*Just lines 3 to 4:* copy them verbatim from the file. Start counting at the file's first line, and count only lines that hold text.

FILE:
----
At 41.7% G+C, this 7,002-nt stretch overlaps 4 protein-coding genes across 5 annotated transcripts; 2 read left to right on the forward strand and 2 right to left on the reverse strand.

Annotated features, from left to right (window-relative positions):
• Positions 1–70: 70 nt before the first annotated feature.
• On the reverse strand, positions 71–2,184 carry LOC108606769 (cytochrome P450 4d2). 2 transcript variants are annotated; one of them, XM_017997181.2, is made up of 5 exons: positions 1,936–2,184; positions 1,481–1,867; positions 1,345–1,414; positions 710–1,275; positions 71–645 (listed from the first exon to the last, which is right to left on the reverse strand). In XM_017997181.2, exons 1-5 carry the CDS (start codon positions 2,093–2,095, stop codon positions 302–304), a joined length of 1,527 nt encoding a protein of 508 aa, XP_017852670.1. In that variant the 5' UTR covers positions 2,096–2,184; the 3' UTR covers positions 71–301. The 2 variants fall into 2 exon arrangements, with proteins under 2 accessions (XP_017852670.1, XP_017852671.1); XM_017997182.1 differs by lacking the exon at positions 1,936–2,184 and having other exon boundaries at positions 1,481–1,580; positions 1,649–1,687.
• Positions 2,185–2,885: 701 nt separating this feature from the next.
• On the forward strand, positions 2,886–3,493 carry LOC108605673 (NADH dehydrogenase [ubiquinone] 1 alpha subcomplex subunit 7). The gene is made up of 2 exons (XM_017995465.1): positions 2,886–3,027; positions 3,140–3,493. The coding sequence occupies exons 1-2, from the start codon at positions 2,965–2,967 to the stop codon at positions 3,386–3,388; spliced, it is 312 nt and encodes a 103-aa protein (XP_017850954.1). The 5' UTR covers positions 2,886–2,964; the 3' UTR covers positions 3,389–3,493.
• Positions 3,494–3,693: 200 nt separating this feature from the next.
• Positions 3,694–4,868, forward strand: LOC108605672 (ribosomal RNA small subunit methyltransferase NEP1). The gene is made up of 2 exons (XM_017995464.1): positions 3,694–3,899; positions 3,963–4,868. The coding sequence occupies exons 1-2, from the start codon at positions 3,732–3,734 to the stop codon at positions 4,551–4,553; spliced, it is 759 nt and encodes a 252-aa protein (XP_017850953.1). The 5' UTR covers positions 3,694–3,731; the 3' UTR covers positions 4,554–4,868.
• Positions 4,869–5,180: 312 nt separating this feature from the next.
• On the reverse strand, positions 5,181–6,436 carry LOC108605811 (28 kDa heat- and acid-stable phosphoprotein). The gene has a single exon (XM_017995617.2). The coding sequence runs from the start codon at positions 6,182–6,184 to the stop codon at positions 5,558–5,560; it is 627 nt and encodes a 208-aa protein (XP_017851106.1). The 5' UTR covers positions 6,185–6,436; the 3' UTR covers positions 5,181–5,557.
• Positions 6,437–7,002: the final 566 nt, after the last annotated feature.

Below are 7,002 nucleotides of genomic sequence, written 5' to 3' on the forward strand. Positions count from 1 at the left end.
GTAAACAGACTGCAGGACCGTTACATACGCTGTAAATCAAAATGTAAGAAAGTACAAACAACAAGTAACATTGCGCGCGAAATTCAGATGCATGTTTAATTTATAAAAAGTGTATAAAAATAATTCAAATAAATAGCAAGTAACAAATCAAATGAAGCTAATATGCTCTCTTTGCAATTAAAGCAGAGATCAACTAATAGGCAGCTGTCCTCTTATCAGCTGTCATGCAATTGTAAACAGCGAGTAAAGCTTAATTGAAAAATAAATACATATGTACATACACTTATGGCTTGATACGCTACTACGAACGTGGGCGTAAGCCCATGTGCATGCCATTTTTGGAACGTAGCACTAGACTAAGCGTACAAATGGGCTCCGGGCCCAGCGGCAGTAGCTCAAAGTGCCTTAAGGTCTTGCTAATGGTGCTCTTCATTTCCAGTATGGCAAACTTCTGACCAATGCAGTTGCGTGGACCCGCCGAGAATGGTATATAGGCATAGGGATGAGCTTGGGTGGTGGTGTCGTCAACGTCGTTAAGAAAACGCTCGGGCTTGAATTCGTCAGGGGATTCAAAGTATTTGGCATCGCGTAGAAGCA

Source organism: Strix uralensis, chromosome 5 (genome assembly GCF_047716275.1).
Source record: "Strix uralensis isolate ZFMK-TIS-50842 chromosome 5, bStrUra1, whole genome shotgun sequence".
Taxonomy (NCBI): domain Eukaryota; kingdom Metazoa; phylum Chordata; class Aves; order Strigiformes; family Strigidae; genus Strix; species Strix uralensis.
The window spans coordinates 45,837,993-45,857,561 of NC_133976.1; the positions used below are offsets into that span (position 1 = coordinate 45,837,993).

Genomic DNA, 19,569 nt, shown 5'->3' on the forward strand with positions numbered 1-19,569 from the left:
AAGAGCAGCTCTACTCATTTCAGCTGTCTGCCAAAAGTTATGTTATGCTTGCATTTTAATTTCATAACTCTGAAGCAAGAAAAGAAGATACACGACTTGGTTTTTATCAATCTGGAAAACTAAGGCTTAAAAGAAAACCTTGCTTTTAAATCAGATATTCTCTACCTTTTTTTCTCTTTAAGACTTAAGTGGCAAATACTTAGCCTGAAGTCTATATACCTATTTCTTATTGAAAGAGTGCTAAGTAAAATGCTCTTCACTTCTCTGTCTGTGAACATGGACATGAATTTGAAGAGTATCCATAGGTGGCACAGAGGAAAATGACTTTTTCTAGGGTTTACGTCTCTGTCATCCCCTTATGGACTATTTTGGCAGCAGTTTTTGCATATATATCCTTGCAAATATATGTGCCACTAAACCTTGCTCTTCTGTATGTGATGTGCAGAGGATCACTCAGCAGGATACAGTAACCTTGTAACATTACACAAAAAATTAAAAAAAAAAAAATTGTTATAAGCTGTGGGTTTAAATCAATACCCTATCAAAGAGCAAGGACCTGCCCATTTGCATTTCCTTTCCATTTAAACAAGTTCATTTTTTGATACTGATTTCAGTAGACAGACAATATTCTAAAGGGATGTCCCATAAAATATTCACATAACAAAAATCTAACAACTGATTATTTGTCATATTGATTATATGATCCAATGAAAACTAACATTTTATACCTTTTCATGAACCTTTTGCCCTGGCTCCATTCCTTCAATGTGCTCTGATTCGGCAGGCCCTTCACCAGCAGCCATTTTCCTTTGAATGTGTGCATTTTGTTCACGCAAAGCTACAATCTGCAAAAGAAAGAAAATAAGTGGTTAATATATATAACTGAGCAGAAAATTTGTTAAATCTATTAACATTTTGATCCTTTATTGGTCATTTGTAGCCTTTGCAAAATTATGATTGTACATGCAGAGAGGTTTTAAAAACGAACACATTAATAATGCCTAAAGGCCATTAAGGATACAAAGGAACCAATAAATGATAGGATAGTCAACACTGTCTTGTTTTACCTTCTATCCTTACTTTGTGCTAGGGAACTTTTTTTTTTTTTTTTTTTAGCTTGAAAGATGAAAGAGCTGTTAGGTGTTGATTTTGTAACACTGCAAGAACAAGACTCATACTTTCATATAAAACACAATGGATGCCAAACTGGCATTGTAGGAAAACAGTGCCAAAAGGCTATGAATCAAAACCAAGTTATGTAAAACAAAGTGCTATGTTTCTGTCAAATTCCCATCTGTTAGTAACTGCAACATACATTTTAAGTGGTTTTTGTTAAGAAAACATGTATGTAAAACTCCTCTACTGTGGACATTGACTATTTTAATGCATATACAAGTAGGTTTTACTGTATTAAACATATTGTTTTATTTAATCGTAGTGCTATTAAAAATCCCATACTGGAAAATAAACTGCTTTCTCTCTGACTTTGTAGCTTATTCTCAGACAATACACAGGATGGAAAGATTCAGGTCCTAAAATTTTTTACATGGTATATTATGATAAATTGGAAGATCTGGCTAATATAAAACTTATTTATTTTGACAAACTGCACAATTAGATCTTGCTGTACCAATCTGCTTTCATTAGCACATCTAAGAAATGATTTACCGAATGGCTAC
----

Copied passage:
• Positions 1–70: 70 nt before the first annotated feature.
• On the reverse strand, positions 71–2,184 carry LOC108606769 (cytochrome P450 4d2). 2 transcript variants are annotated; one of them, XM_017997181.2, is made up of 5 exons: positions 1,936–2,184; positions 1,481–1,867; positions 1,345–1,414; positions 710–1,275; positions 71–645 (listed from the first exon to the last, which is right to left on the reverse strand). In XM_017997181.2, exons 1-5 carry the CDS (start codon positions 2,093–2,095, stop codon positions 302–304), a joined length of 1,527 nt encoding a protein of 508 aa, XP_017852670.1. In that variant the 5' UTR covers positions 2,096–2,184; the 3' UTR covers positions 71–301. The 2 variants fall into 2 exon arrangements, with proteins under 2 accessions (XP_017852670.1, XP_017852671.1); XM_017997182.1 differs by lacking the exon at positions 1,936–2,184 and having other exon boundaries at positions 1,481–1,580; positions 1,649–1,687.